11. Functional protein-expression analysis.
    Extended Data Fig. 6: Functional protein-expression analysis.

    Gene ontology analysis of proteins with expression levels 10-fold above average in a particular organ or body fluid invariably highlights protein signatures with direct organ-related functional significance.

  12. Protein- versus mRNA-expression analysis.
    Extended Data Fig. 7: Protein- versus mRNA-expression analysis.

    a, Comparison of mRNA and protein expression of 12 human tissues showing the general rather poor correlation of protein and mRNA levels, implying the widespread application of transcriptional, translational and post-translational control mechanisms of protein-abundance regulation. Spearman correlation coefficients vary from 0.41 (thyroid gland) to 0.55 (kidney). ‘Corner proteins’ (0.5 logs to either side of zero) are marked in colours. b, Clustering of mRNA expression (left triangle) and protein expression (right triangle) across the 12 tissues does not reveal tissues with common profiles suggesting that the transcriptomes and proteomes of human tissues are quite different from each other. c, The ratio of protein and mRNA level for a protein is approximately constant across many tissues. The heat map shows proteins and tissues clustered according to their protein/mRNA ratio. d, Protein abundance can be predicted from mRNA levels. Using the median ratio of protein/mRNA across 12 tissues, it is possible to predict protein levels from mRNA levels for every tissue with a good correlation coefficient, underscoring the importance of the translation rate (and mRNA levels) on protein expression.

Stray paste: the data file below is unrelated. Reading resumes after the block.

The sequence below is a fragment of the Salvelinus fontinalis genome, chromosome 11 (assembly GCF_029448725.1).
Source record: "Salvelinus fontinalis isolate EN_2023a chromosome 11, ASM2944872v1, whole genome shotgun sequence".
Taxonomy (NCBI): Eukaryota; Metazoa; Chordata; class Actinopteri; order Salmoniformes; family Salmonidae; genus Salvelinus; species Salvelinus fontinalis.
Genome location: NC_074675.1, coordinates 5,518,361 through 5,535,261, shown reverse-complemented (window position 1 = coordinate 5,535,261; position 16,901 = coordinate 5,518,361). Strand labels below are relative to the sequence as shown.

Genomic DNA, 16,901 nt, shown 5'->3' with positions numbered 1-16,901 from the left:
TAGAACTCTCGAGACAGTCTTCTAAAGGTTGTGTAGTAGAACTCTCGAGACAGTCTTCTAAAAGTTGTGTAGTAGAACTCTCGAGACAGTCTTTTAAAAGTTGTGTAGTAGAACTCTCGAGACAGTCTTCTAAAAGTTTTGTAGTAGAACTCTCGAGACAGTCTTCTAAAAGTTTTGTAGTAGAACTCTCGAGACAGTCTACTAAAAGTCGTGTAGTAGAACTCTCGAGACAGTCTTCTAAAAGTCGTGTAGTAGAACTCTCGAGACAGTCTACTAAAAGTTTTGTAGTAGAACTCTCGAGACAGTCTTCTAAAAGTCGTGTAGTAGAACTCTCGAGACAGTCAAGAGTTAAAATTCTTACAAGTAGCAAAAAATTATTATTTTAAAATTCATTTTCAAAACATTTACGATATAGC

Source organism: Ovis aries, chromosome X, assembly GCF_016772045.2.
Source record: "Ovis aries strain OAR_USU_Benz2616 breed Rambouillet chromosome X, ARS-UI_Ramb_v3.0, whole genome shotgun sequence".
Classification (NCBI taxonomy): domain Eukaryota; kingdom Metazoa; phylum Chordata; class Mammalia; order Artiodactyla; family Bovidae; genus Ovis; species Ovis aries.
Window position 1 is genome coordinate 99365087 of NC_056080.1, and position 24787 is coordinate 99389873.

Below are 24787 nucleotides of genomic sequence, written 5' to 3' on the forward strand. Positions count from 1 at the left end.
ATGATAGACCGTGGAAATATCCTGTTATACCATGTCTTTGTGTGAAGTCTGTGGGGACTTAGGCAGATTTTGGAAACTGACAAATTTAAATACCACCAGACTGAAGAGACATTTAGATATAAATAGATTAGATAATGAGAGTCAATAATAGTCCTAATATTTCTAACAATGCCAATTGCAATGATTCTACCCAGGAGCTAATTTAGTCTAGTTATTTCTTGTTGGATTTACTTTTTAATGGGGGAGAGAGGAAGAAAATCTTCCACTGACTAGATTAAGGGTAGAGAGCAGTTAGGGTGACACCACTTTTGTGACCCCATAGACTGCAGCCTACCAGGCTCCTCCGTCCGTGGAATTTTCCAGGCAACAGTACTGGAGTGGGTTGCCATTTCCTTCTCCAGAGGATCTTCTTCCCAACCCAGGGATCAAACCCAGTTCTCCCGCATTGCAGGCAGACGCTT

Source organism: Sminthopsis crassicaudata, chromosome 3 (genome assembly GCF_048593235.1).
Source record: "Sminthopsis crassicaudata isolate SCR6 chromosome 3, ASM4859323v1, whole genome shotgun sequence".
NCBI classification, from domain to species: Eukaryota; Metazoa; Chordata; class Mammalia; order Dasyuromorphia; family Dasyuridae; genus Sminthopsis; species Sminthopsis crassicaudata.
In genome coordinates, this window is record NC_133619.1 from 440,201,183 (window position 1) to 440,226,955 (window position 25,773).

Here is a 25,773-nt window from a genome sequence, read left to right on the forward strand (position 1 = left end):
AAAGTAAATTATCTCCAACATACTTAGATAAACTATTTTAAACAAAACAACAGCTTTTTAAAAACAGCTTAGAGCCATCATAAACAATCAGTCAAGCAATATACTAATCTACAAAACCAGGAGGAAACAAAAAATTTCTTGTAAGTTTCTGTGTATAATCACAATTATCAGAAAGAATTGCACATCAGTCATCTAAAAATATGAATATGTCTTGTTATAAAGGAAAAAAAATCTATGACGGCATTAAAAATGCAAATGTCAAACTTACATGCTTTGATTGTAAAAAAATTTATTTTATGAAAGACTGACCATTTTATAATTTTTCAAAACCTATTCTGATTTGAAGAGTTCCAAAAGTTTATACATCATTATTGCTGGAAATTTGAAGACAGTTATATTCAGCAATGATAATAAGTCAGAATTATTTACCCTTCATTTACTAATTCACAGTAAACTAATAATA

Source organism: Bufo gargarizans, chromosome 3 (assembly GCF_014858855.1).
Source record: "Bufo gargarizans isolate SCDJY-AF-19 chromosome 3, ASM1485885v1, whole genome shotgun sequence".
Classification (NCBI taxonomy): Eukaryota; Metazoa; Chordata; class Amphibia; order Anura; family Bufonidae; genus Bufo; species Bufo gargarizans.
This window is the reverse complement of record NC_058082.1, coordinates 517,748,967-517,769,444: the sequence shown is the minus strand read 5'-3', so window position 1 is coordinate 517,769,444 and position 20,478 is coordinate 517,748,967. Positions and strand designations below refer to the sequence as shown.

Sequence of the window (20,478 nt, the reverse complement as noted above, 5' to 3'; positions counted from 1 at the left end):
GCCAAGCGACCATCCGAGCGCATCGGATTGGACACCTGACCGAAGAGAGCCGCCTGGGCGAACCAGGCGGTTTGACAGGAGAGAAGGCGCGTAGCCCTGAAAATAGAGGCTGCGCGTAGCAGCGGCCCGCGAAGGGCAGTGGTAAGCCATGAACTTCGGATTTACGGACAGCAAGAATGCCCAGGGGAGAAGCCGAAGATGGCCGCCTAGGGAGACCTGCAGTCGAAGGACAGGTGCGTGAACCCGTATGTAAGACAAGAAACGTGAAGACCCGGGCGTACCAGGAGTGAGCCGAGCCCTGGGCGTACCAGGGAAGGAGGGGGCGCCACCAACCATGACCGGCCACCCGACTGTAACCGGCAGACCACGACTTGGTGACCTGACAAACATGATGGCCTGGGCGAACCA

13. Protein markers for drug sensitivity and resistance.
    Extended Data Fig. 8: Protein markers for drug sensitivity and resistance.

    a, Elastic net analysis of protein expression and drug sensitivity for the EGFR kinase inhibitor erlotinib. Positive-effect-size values indicate that high protein expression is associated with drug sensitivity. Negative-effect-size values indicate that high protein expression is associated with drug resistance. b, Same as in a but for the EGFR kinase inhibitor lapatinib. c, Correlation analysis of the elastic net effect sizes for erlotinib and lapatinib (proteins with elastic net frequencies of less than 600 are not shown for clarity). Proteins in the top-right quadrant are common markers for drug sensitivity (including EGFR as the primary target of both drugs). Proteins in the bottom-left quadrant are common markers for drug resistance (including S100A4, a known resistance marker for lapatinib). Proteins that are strong markers for sensitivity or resistance are annotated in each plot and most proteins can be easily placed into EGFR signalling and regulation pathways.

  14. Protein complex composition and stoichiometry from shotgun proteomic data.
    Extended Data Fig. 9: Protein complex composition and stoichiometry from shotgun proteomic data.